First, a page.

Wayne Roseberry, Microsoft
If anybody ever says “I know our code has high quality because we achieved 100% code coverage,” smack them. There really is no relationship between code coverage and quality because code coverage does a dreadful job telling you whether or not tests have been thorough.
Good test coverage only comes from doing as many interesting things as possible that are good at exposing flaws in code. Code coverage reports, when used as a metric of quality, hide the useful tests.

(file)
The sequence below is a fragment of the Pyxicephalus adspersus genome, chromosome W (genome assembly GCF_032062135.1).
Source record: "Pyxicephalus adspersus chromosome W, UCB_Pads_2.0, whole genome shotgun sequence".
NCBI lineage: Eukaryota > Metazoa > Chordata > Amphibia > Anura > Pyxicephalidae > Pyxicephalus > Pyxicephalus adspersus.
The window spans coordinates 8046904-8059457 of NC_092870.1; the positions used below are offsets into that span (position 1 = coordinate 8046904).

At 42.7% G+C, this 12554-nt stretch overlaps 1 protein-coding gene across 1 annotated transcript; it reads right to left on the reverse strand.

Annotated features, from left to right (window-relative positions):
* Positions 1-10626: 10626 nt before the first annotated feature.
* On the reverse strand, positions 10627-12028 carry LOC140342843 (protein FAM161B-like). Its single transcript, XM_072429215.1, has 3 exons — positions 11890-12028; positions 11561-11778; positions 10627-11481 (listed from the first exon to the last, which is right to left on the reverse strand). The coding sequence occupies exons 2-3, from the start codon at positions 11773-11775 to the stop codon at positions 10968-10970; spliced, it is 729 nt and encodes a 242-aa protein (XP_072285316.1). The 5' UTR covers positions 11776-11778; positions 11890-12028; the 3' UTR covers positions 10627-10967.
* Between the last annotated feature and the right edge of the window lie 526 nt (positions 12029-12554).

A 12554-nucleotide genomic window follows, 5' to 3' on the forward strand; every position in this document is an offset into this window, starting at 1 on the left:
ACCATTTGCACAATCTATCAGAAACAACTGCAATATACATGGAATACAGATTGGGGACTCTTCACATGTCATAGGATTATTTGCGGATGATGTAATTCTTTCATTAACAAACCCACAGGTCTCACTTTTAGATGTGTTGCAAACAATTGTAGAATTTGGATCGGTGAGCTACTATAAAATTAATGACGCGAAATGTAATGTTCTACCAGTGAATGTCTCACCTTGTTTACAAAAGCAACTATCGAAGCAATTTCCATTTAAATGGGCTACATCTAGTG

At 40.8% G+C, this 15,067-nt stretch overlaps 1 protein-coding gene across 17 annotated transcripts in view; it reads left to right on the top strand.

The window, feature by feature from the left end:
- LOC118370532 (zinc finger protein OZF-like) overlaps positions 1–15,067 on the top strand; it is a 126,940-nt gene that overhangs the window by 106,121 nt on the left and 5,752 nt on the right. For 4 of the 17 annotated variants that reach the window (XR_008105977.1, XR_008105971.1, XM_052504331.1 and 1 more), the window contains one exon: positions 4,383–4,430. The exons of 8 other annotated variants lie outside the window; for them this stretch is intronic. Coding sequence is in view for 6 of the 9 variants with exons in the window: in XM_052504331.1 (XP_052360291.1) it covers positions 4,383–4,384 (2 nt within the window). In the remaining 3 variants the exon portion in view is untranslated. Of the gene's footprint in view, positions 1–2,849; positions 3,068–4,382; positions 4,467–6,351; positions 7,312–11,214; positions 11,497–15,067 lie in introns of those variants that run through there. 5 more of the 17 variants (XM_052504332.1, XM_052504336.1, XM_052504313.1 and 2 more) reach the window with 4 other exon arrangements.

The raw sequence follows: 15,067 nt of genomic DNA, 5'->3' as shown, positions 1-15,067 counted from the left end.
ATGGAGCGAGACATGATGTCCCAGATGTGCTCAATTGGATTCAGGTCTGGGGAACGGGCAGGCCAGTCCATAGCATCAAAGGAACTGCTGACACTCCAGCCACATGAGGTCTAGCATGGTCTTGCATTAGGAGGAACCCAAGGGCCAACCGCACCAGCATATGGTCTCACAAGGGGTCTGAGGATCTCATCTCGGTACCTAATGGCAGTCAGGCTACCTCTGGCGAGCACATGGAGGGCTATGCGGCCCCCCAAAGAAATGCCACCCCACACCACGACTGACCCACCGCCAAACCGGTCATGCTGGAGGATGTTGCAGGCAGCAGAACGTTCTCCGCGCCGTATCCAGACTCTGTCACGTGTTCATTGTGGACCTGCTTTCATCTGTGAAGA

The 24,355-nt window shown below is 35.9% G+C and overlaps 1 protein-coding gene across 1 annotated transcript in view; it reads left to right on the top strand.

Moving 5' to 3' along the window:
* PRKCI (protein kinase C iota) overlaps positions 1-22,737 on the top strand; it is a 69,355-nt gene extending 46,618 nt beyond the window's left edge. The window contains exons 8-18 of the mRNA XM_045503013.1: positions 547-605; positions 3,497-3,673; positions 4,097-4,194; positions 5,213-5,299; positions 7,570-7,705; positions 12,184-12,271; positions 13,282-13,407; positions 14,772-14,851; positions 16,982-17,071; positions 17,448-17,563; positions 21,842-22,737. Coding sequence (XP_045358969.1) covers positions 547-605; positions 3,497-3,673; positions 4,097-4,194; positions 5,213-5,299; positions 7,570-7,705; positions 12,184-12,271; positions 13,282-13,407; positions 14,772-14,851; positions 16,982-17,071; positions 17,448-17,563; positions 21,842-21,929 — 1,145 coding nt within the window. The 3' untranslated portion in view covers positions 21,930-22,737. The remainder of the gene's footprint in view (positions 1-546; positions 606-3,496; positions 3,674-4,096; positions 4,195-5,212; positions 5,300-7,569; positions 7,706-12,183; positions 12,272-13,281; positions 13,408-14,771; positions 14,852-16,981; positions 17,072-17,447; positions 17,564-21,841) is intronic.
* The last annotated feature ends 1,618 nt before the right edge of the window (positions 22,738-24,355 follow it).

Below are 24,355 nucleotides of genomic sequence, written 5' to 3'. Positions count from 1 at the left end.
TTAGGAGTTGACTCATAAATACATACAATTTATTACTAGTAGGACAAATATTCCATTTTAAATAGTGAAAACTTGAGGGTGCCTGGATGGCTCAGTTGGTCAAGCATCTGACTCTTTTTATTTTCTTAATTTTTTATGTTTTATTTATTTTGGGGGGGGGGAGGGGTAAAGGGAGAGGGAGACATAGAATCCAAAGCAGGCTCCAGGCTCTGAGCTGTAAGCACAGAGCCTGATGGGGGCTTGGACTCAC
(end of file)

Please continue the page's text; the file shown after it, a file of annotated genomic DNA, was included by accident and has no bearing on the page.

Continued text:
This paper shows real examples of code coverage reports that showed 100% coverage that were completely, and entirely useless. Alternate tests will be presented that demonstrate how sometimes directing one’s attention in the opposite direction implied by code coverage actually yields better test generation and more confidence in what the test suite addresses.